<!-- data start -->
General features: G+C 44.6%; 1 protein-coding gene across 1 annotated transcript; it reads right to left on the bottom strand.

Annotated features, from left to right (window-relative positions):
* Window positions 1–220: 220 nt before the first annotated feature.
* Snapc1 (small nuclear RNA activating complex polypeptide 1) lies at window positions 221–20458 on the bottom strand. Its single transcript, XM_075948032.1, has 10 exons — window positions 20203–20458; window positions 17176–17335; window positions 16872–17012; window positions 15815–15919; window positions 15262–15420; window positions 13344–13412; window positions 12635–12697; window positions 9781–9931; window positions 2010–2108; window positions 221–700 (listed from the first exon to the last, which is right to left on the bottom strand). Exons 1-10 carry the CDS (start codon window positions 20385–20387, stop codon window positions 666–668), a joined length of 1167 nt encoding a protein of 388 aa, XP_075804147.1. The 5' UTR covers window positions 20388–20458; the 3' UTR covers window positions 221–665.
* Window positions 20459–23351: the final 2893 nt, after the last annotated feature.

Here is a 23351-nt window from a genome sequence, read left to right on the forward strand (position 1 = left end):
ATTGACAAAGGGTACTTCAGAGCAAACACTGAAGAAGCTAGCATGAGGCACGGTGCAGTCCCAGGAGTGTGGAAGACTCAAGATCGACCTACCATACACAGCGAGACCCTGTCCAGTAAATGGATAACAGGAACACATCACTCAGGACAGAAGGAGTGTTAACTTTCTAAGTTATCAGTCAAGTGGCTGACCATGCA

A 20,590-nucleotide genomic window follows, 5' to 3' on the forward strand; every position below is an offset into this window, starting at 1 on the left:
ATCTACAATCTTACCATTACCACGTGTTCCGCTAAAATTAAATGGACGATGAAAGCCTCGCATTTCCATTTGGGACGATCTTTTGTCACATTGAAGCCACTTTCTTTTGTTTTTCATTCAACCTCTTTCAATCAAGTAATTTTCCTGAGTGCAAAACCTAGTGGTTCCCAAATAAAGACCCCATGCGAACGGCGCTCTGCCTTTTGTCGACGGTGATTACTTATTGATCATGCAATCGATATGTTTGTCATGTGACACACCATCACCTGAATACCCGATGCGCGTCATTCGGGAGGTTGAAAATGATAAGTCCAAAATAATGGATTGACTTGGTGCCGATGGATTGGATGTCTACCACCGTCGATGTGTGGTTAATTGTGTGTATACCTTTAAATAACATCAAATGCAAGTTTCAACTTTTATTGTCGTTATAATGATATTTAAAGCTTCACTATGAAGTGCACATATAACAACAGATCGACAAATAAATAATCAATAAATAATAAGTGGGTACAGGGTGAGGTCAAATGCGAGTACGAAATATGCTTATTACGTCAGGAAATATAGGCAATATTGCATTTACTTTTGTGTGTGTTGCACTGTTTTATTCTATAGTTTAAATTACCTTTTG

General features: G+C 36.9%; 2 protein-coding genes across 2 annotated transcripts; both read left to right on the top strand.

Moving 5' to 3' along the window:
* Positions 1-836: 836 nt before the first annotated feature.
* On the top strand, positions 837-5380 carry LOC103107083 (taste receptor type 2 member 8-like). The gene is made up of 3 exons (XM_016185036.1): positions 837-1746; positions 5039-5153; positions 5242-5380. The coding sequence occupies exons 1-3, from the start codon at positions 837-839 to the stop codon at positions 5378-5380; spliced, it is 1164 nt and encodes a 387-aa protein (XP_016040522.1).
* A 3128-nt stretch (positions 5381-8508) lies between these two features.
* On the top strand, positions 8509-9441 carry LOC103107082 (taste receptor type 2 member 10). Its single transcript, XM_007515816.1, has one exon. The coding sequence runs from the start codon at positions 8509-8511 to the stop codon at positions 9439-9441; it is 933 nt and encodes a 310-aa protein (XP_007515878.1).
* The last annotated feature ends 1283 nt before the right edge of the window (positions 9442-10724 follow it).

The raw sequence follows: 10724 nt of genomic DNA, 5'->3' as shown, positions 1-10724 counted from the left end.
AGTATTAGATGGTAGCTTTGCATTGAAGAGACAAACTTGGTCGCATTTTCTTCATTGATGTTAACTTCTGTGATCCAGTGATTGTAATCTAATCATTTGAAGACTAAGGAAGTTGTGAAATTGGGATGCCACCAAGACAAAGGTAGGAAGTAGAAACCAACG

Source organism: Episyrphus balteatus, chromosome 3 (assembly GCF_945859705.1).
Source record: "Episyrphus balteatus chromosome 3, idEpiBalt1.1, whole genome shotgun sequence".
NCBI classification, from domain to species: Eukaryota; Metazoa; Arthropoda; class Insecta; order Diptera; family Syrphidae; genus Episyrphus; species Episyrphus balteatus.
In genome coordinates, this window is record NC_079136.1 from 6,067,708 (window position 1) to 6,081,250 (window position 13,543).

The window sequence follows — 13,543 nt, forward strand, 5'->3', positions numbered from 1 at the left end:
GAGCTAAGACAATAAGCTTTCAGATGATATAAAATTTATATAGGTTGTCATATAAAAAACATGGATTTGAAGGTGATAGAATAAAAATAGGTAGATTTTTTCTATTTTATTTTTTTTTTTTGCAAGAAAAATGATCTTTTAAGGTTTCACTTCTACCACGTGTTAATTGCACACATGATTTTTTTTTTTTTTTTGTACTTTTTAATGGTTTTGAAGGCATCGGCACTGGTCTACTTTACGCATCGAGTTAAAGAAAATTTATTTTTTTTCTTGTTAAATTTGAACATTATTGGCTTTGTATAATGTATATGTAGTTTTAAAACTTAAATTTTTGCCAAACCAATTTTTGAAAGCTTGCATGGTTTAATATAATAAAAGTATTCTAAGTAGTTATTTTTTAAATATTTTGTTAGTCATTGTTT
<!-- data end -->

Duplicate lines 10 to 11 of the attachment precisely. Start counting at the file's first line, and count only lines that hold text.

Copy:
General features: G+C 36.9%; 2 protein-coding genes across 2 annotated transcripts; both read left to right on the top strand.

Moving 5' to 3' along the window: